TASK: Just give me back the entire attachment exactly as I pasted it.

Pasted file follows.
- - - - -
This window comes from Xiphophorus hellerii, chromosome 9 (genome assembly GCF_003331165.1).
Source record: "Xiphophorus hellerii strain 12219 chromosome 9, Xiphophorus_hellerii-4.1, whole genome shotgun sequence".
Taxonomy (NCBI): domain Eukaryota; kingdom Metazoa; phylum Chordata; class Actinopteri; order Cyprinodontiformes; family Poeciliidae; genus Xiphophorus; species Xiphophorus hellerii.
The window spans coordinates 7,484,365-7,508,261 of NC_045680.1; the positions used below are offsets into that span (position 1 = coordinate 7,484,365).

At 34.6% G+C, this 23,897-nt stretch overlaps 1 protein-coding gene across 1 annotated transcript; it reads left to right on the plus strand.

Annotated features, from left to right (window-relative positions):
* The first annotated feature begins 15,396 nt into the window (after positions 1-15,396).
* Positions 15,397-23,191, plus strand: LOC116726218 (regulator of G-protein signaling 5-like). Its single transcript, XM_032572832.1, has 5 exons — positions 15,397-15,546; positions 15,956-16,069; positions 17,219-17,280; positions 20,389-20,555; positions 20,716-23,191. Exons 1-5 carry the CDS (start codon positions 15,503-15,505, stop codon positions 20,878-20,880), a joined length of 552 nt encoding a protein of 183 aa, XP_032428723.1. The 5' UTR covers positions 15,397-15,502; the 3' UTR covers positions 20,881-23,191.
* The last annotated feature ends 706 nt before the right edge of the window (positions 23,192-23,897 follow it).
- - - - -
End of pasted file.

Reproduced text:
This window comes from Xiphophorus hellerii, chromosome 9 (genome assembly GCF_003331165.1).
Source record: "Xiphophorus hellerii strain 12219 chromosome 9, Xiphophorus_hellerii-4.1, whole genome shotgun sequence".
Taxonomy (NCBI): domain Eukaryota; kingdom Metazoa; phylum Chordata; class Actinopteri; order Cyprinodontiformes; family Poeciliidae; genus Xiphophorus; species Xiphophorus hellerii.
The window spans coordinates 7,484,365-7,508,261 of NC_045680.1; the positions used below are offsets into that span (position 1 = coordinate 7,484,365).

At 34.6% G+C, this 23,897-nt stretch overlaps 1 protein-coding gene across 1 annotated transcript; it reads left to right on the plus strand.

Annotated features, from left to right (window-relative positions):
* The first annotated feature begins 15,396 nt into the window (after positions 1-15,396).
* Positions 15,397-23,191, plus strand: LOC116726218 (regulator of G-protein signaling 5-like). Its single transcript, XM_032572832.1, has 5 exons — positions 15,397-15,546; positions 15,956-16,069; positions 17,219-17,280; positions 20,389-20,555; positions 20,716-23,191. Exons 1-5 carry the CDS (start codon positions 15,503-15,505, stop codon positions 20,878-20,880), a joined length of 552 nt encoding a protein of 183 aa, XP_032428723.1. The 5' UTR covers positions 15,397-15,502; the 3' UTR covers positions 20,881-23,191.
* The last annotated feature ends 706 nt before the right edge of the window (positions 23,192-23,897 follow it).